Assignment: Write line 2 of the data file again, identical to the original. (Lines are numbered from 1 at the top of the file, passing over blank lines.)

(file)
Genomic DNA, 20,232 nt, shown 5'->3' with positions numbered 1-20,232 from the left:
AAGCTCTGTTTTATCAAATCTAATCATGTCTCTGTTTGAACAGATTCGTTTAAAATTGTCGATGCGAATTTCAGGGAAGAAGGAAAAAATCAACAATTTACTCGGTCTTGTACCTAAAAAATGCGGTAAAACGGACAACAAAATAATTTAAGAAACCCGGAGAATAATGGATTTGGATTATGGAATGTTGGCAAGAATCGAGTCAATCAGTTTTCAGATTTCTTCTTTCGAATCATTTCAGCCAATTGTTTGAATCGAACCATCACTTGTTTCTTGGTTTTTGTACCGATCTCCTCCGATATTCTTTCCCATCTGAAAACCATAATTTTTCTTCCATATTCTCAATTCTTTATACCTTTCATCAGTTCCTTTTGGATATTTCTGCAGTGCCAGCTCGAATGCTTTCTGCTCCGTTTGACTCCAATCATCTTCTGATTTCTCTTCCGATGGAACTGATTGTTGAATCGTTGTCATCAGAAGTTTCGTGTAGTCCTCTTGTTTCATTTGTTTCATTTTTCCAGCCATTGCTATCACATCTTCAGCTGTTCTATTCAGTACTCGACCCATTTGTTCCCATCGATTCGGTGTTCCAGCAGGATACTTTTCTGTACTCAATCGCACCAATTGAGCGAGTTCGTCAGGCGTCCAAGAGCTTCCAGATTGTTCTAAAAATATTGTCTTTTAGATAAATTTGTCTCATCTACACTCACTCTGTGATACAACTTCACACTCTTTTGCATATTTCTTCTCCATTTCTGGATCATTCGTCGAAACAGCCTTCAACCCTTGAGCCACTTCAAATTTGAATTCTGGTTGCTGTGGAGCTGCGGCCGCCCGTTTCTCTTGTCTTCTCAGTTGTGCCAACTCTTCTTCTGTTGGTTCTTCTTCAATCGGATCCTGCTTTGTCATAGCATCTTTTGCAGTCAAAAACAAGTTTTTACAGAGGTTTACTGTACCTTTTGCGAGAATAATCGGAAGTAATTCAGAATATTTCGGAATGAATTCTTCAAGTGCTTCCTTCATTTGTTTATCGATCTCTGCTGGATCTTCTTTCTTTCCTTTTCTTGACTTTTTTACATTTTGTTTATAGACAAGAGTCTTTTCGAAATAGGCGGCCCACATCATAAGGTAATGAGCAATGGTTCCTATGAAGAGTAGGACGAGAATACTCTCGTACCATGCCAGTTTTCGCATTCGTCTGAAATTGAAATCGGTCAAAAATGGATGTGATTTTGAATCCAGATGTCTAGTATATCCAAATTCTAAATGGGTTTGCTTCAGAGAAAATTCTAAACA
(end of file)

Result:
AAGCTCTGTTTTATCAAATCTAATCATGTCTCTGTTTGAACAGATTCGTTTAAAATTGTCGATGCGAATTTCAGGGAAGAAGGAAAAAATCAACAATTTACTCGGTCTTGTACCTAAAAAATGCGGTAAAACGGACAACAAAATAATTTAAGAAACCCGGAGAATAATGGATTTGGATTATGGAATGTTGGCAAGAATCGAGTCAATCAGTTTTCAGATTTCTTCTTTCGAATCATTTCAGCCAATTGTTTGAATCGAACCATCACTTGTTTCTTGGTTTTTGTACCGATCTCCTCCGATATTCTTTCCCATCTGAAAACCATAATTTTTCTTCCATATTCTCAATTCTTTATACCTTTCATCAGTTCCTTTTGGATATTTCTGCAGTGCCAGCTCGAATGCTTTCTGCTCCGTTTGACTCCAATCATCTTCTGATTTCTCTTCCGATGGAACTGATTGTTGAATCGTTGTCATCAGAAGTTTCGTGTAGTCCTCTTGTTTCATTTGTTTCATTTTTCCAGCCATTGCTATCACATCTTCAGCTGTTCTATTCAGTACTCGACCCATTTGTTCCCATCGATTCGGTGTTCCAGCAGGATACTTTTCTGTACTCAATCGCACCAATTGAGCGAGTTCGTCAGGCGTCCAAGAGCTTCCAGATTGTTCTAAAAATATTGTCTTTTAGATAAATTTGTCTCATCTACACTCACTCTGTGATACAACTTCACACTCTTTTGCATATTTCTTCTCCATTTCTGGATCATTCGTCGAAACAGCCTTCAACCCTTGAGCCACTTCAAATTTGAATTCTGGTTGCTGTGGAGCTGCGGCCGCCCGTTTCTCTTGTCTTCTCAGTTGTGCCAACTCTTCTTCTGTTGGTTCTTCTTCAATCGGATCCTGCTTTGTCATAGCATCTTTTGCAGTCAAAAACAAGTTTTTACAGAGGTTTACTGTACCTTTTGCGAGAATAATCGGAAGTAATTCAGAATATTTCGGAATGAATTCTTCAAGTGCTTCCTTCATTTGTTTATCGATCTCTGCTGGATCTTCTTTCTTTCCTTTTCTTGACTTTTTTACATTTTGTTTATAGACAAGAGTCTTTTCGAAATAGGCGGCCCACATCATAAGGTAATGAGCAATGGTTCCTATGAAGAGTAGGACGAGAATACTCTCGTACCATGCCAGTTTTCGCATTCGTCTGAAATTGAAATCGGTCAAAAATGGATGTGATTTTGAATCCAGATGTCTAGTATATCCAAATTCTAAATGGGTTTGCTTCAGAGAAAATTCTAAACA